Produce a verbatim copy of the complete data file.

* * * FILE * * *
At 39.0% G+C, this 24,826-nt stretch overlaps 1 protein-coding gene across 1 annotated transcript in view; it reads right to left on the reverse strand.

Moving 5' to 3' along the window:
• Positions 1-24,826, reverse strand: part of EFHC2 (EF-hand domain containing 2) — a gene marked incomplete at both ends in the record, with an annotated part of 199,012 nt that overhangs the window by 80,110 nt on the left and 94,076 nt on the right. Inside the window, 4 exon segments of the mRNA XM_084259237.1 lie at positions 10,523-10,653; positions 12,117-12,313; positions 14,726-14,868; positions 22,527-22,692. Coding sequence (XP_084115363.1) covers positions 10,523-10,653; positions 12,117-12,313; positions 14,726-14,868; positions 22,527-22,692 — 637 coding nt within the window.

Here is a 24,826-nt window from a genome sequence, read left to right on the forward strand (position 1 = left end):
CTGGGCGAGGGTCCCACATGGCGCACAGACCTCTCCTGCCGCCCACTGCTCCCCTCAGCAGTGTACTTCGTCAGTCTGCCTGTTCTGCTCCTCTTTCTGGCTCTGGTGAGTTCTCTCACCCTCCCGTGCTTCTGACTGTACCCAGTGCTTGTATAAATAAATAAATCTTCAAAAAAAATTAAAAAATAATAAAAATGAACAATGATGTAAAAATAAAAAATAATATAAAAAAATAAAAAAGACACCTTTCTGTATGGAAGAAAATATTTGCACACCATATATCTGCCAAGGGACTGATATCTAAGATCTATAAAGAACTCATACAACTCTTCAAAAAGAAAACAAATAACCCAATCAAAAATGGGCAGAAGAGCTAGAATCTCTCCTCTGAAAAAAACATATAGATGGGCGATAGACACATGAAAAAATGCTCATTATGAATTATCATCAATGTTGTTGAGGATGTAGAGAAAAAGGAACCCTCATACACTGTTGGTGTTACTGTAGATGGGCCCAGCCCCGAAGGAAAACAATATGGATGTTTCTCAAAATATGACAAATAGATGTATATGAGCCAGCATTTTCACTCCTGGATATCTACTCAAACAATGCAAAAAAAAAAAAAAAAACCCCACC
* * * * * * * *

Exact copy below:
At 39.0% G+C, this 24,826-nt stretch overlaps 1 protein-coding gene across 1 annotated transcript in view; it reads right to left on the reverse strand.

Moving 5' to 3' along the window:
• Positions 1-24,826, reverse strand: part of EFHC2 (EF-hand domain containing 2) — a gene marked incomplete at both ends in the record, with an annotated part of 199,012 nt that overhangs the window by 80,110 nt on the left and 94,076 nt on the right. Inside the window, 4 exon segments of the mRNA XM_084259237.1 lie at positions 10,523-10,653; positions 12,117-12,313; positions 14,726-14,868; positions 22,527-22,692. Coding sequence (XP_084115363.1) covers positions 10,523-10,653; positions 12,117-12,313; positions 14,726-14,868; positions 22,527-22,692 — 637 coding nt within the window.

Here is a 24,826-nt window from a genome sequence, read left to right on the forward strand (position 1 = left end):
CTGGGCGAGGGTCCCACATGGCGCACAGACCTCTCCTGCCGCCCACTGCTCCCCTCAGCAGTGTACTTCGTCAGTCTGCCTGTTCTGCTCCTCTTTCTGGCTCTGGTGAGTTCTCTCACCCTCCCGTGCTTCTGACTGTACCCAGTGCTTGTATAAATAAATAAATCTTCAAAAAAAATTAAAAAATAATAAAAATGAACAATGATGTAAAAATAAAAAATAATATAAAAAAATAAAAAAGACACCTTTCTGTATGGAAGAAAATATTTGCACACCATATATCTGCCAAGGGACTGATATCTAAGATCTATAAAGAACTCATACAACTCTTCAAAAAGAAAACAAATAACCCAATCAAAAATGGGCAGAAGAGCTAGAATCTCTCCTCTGAAAAAAACATATAGATGGGCGATAGACACATGAAAAAATGCTCATTATGAATTATCATCAATGTTGTTGAGGATGTAGAGAAAAAGGAACCCTCATACACTGTTGGTGTTACTGTAGATGGGCCCAGCCCCGAAGGAAAACAATATGGATGTTTCTCAAAATATGACAAATAGATGTATATGAGCCAGCATTTTCACTCCTGGATATCTACTCAAACAATGCAAAAAAAAAAAAAAAAACCCCACC